A hybrid cloud strategy enables IT teams to select the right virtual infrastructure for each use case, introducing opportunities to improve agility, heterogeneity and scalability, while taking advantage of the existing management investment. Already, 32% of IT infrastructure and application workloads are hosted in a hybrid cloud setup, according to our study, and that will grow to 45% by 2020. Even more interesting, 55% of respondents said their new application investments will be in hybrid cloud.
Hybrid cloud signals a shift away from massive hardware structures and toward more flexible and agile software-based infrastructures. More than half of respondents (52%) plan to deploy new applications in cloud containers, a form of server-less computing that isolates software processes for dynamic workflows. Further, a microservices architecture will increasingly prevail, providing businesses with flexibility and agility.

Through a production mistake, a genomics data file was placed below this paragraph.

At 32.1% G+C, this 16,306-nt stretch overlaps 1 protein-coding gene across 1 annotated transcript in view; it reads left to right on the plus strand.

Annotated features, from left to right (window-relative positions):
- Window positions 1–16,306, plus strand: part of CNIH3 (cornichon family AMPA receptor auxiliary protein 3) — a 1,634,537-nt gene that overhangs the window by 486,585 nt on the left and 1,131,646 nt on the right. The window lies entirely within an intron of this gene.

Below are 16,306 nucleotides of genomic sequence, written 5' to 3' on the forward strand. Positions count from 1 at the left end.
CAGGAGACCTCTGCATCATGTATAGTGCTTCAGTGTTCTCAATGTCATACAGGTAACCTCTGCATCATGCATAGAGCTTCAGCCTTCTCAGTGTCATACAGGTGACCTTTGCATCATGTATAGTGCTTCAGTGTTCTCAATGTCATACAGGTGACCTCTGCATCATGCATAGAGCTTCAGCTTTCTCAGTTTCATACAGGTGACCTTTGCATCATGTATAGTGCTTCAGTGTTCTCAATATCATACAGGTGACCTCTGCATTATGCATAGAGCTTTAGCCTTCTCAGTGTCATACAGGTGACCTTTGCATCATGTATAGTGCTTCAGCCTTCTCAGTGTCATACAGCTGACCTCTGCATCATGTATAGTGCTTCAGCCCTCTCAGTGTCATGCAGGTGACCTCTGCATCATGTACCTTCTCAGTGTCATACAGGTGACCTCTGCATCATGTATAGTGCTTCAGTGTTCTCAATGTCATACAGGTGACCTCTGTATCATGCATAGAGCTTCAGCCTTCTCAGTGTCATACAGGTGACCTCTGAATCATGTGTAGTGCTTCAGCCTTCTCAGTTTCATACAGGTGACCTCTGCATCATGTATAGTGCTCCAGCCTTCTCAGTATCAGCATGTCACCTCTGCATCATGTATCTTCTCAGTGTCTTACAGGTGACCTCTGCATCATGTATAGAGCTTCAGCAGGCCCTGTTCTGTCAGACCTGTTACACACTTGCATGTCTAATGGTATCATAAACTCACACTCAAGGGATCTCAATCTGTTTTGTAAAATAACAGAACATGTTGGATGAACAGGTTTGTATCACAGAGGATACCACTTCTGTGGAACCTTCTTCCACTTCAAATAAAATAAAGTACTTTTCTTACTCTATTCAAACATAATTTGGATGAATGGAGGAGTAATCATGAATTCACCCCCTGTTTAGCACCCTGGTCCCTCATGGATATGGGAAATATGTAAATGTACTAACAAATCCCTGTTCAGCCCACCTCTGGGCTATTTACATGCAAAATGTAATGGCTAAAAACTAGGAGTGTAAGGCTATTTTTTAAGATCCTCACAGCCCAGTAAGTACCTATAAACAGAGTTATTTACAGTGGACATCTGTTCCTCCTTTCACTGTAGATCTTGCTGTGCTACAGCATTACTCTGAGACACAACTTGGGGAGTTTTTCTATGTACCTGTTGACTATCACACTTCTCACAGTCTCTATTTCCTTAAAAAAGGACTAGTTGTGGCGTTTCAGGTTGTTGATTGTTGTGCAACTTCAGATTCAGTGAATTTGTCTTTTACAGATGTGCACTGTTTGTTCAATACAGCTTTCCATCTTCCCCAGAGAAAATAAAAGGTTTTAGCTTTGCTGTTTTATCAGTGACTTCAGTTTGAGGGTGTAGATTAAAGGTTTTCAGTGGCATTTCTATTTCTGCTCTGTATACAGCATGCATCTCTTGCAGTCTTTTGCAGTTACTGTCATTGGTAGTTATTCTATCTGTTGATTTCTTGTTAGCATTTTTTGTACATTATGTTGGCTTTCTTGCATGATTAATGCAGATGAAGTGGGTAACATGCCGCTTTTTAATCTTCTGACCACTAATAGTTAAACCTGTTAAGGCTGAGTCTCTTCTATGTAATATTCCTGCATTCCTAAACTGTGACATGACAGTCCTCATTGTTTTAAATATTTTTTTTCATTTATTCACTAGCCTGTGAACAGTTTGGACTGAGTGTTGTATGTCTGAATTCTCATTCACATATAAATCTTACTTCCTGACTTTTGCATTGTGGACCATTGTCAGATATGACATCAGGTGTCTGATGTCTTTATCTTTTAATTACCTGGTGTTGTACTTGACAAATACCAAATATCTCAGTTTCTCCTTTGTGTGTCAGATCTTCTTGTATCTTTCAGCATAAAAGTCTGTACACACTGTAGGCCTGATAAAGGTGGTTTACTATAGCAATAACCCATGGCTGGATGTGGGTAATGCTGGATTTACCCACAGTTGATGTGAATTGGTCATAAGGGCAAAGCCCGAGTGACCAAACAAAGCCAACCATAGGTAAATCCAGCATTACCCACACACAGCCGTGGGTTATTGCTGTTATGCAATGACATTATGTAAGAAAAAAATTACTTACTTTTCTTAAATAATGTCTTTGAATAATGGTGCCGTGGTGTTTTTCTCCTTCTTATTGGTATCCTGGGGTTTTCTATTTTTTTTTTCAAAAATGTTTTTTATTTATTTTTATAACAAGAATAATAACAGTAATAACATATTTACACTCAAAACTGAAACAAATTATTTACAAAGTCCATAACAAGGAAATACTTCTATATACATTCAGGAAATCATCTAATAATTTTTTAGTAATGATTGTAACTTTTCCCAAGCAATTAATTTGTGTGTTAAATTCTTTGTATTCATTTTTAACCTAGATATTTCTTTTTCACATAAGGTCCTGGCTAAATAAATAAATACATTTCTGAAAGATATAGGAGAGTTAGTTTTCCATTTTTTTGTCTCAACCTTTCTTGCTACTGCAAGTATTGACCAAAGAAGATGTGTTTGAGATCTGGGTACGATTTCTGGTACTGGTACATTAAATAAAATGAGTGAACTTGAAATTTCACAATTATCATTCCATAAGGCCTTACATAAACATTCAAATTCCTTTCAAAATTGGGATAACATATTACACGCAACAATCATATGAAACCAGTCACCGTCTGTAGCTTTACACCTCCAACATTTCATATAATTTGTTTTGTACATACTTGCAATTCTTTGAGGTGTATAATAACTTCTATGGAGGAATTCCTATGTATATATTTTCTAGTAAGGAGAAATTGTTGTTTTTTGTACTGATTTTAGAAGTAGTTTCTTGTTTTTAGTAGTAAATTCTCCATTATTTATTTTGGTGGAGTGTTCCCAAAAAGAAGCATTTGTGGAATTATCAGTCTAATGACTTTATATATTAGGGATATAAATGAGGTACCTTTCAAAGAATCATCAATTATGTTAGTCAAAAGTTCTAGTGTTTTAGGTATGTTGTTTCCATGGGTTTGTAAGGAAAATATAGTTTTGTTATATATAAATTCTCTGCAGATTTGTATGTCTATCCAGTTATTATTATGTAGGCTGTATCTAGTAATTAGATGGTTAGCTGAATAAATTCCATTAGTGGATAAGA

The speed and agility benefits of edge computing are so great that 35% of respondents believe that by 2020, IoT-created data will be stored and acted upon close to the edge of the network rather than in their centralized data centers. This represents a greater than 100% increase in interest in edge computing, from 17% today.
The need for real-time response will drive interest in edge computing. The introduction of machine learning to IoT will vastly accelerate the speed of intelligence; 55% of respondents plan to use machine learning to localize data analytics within an instrumented device.
Robotic process automation
Within the next five years RPA will be essential for achieving the levels of performance required in the digital economy. More than half (55%) of respondents are either piloting or planning to adopt RPA, while 10% are already applying automation to their core processes. (Read our recent blog RPA’s challenges.)